14. chickenlip

    chickenlip Navy blue belt

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    Yea it does. It somewhat helps to make up for lack of experience and it helps them even more when they know what they're doing
     
  15. fanboysareevil

    fanboysareevil Green Belt

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    Real question: were you really weak before?
     
  16. cjd

    cjd Blue Belt

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    I'd be interested to hear more about the flexibility and mobility works you've been doing. I've been working a lot on my shoulders and hips (mobility wise) for the last 6 weeks or so. I've definitely noticed an improvement in terms of pain and quality of life, but don't see it reaping huge dividends in terms of my game.

    As far as strength goes - I find that there are three categories: (1) the very weak (2) most of the population and the (3) freakishly strong. Going from (1) to (2) isn't terribly hard if you do serious weight training, and can pay huge dividends.

    Being in group (3) generally means you can completely overwhelm people from (1) or (2) with pure physicality. The mistake is most people haven't encountered anyone from group (3) - they mistake relatively strong people from group (2) as being members of group (3). Going from (2) to (3) is very difficult, and generally requires serious participation in a barbell sport (for years) or being a genetic abnormality.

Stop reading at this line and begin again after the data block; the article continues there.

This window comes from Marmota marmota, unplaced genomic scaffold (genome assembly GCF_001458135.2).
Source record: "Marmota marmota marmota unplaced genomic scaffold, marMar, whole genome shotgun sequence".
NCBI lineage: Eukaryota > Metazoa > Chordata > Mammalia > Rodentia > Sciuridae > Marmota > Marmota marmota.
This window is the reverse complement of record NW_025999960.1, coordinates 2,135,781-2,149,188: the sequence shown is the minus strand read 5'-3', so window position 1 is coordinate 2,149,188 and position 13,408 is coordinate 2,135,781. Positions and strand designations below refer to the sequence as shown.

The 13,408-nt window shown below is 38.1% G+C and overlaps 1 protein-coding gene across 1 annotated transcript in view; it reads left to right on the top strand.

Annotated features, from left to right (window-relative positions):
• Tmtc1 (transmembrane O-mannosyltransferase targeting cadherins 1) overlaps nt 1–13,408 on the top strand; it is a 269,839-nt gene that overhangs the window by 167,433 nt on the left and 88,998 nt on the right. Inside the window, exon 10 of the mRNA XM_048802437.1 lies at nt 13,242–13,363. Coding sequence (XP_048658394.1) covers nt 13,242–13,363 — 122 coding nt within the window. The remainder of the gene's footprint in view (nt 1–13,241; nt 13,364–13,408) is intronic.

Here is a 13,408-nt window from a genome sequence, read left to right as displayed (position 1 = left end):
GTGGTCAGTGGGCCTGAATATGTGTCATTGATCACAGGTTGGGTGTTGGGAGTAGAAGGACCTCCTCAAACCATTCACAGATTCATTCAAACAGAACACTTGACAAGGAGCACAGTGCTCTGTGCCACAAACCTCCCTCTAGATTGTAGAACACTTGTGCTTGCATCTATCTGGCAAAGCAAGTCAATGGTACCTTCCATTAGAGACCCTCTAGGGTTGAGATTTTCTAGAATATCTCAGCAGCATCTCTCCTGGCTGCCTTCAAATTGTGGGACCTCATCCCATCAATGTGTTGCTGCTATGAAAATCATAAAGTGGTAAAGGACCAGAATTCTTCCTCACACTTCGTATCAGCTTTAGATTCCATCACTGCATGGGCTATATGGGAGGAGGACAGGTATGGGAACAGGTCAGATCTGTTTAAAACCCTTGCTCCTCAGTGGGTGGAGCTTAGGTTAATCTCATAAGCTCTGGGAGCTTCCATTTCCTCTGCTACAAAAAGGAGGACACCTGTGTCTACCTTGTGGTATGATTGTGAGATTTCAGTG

17. JosephDredd

    JosephDredd Gold Belt

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    I've been doing the Gymnastic Bodies foundations program, which pairs a strength movement with a mobility movement (and doesn't let you advance until you've mastered the mobility movement, even if it means you're doing wimpier strength movements for a long, long time) and found that my injuries were reversing itself and suddenly, at 35, I was as flexible and as mobile as I've ever been. I recently started their dedicated stretching program and am blown away now at how hard it is to pass my guard when my shin can be brought to my head pretty easily and how heavy I am on top when there's very little space between my pelvis and the ground. I also didn't realize how my thoracic inflexibility really limited all my bridges, oopahs and even shrimping.

    Nic... Gregoriades?... talks about how yoga was the best thing he did in his path to black belt, I know many people who swear by ginastica natural, a few more who have done yoga. Rickson raved about yoga for BJJ. Someone in the Guard Retention DVD thread said doing yoga was the best thing for his guard abilities.

    As a big guy I'm suddenly finding myself able to do a few things like those wiry little guys that always frustrate me. It's a great feeling and I'm really looking forward to seeing what I can do after a year of this.